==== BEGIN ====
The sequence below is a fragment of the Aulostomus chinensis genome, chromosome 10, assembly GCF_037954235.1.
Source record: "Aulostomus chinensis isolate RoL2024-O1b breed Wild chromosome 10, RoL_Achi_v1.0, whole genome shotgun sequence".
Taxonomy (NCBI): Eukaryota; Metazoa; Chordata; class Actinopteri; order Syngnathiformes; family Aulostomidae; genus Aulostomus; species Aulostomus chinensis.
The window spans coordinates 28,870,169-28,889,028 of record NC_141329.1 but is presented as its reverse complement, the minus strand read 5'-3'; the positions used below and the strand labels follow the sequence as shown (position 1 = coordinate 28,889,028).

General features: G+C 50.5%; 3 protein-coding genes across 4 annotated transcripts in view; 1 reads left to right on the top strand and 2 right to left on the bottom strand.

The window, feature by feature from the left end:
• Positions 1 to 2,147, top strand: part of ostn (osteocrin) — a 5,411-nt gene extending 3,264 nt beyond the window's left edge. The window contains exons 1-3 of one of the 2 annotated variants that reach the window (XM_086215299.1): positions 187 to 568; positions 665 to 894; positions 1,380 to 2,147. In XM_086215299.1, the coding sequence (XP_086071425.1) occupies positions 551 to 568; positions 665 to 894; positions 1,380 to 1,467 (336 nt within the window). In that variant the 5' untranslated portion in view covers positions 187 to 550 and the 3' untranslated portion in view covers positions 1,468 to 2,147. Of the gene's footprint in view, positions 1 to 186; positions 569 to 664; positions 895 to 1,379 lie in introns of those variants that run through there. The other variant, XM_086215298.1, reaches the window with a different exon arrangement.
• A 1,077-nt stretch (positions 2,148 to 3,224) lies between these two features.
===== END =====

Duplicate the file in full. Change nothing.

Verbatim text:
The sequence below is a fragment of the Aulostomus chinensis genome, chromosome 10, assembly GCF_037954235.1.
Source record: "Aulostomus chinensis isolate RoL2024-O1b breed Wild chromosome 10, RoL_Achi_v1.0, whole genome shotgun sequence".
Taxonomy (NCBI): Eukaryota; Metazoa; Chordata; class Actinopteri; order Syngnathiformes; family Aulostomidae; genus Aulostomus; species Aulostomus chinensis.
The window spans coordinates 28,870,169-28,889,028 of record NC_141329.1 but is presented as its reverse complement, the minus strand read 5'-3'; the positions used below and the strand labels follow the sequence as shown (position 1 = coordinate 28,889,028).

General features: G+C 50.5%; 3 protein-coding genes across 4 annotated transcripts in view; 1 reads left to right on the top strand and 2 right to left on the bottom strand.

The window, feature by feature from the left end:
• Positions 1 to 2,147, top strand: part of ostn (osteocrin) — a 5,411-nt gene extending 3,264 nt beyond the window's left edge. The window contains exons 1-3 of one of the 2 annotated variants that reach the window (XM_086215299.1): positions 187 to 568; positions 665 to 894; positions 1,380 to 2,147. In XM_086215299.1, the coding sequence (XP_086071425.1) occupies positions 551 to 568; positions 665 to 894; positions 1,380 to 1,467 (336 nt within the window). In that variant the 5' untranslated portion in view covers positions 187 to 550 and the 3' untranslated portion in view covers positions 1,468 to 2,147. Of the gene's footprint in view, positions 1 to 186; positions 569 to 664; positions 895 to 1,379 lie in introns of those variants that run through there. The other variant, XM_086215298.1, reaches the window with a different exon arrangement.
• A 1,077-nt stretch (positions 2,148 to 3,224) lies between these two features.